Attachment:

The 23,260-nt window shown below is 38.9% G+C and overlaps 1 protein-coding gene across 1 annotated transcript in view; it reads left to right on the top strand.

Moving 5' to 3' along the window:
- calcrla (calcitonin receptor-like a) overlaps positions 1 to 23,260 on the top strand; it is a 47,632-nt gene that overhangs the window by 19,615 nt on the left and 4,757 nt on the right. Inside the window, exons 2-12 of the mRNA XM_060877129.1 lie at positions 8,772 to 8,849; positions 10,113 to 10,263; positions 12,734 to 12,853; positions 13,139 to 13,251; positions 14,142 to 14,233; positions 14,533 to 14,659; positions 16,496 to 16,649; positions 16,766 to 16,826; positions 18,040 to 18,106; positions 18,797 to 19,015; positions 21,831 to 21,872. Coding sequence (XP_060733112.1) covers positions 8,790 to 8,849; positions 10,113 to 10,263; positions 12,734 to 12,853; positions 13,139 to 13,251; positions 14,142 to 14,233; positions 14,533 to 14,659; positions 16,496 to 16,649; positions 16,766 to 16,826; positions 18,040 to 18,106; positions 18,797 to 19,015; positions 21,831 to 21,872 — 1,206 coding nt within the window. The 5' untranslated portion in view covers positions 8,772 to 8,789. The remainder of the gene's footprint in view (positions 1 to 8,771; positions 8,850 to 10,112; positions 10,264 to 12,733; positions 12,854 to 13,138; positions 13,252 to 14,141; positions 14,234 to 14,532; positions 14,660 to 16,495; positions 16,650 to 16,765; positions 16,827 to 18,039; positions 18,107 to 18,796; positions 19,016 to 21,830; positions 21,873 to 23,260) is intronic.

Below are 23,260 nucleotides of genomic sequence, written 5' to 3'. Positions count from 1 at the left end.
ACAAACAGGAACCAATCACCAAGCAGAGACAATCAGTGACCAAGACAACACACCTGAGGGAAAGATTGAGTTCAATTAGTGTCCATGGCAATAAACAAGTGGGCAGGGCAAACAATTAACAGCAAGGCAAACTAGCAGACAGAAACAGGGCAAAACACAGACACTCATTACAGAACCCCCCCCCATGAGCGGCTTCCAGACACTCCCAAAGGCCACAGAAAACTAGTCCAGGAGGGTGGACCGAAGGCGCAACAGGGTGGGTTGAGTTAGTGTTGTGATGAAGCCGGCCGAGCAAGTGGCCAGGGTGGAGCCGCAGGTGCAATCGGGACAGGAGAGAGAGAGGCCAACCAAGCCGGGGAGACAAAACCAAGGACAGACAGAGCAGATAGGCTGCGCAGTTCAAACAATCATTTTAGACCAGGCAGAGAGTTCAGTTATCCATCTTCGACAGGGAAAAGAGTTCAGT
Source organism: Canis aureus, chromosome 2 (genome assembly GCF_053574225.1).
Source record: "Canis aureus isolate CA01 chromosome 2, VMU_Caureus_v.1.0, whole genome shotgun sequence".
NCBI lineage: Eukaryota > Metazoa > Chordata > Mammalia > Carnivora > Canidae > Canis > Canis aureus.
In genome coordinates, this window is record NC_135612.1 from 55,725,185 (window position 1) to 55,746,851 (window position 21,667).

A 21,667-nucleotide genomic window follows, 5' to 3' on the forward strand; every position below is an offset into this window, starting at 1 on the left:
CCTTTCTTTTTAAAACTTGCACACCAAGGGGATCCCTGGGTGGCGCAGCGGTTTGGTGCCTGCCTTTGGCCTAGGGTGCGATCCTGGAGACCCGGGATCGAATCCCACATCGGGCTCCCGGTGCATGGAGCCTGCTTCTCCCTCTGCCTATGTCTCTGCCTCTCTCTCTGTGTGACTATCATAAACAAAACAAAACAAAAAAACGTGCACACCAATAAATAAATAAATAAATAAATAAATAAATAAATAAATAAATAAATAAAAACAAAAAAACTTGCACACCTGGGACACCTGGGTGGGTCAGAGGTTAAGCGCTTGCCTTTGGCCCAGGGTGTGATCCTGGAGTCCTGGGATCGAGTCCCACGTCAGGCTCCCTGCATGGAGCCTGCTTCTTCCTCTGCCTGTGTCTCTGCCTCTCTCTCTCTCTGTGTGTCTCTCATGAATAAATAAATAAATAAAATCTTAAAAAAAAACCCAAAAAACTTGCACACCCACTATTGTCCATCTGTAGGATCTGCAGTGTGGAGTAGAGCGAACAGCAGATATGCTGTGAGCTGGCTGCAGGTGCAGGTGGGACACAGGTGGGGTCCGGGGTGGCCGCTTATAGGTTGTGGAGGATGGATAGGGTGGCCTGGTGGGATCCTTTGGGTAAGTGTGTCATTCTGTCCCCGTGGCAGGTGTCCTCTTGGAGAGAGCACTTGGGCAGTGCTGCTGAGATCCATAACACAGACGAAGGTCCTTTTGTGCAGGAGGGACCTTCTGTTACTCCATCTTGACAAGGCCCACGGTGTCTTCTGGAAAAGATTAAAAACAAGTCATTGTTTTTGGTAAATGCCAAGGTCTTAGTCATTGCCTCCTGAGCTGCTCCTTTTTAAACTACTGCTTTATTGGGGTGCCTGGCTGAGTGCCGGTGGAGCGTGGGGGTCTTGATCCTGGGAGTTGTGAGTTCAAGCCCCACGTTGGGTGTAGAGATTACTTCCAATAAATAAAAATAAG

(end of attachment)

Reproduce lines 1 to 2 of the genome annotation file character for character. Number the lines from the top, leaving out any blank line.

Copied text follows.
The 23,260-nt window shown below is 38.9% G+C and overlaps 1 protein-coding gene across 1 annotated transcript in view; it reads left to right on the top strand.

Moving 5' to 3' along the window: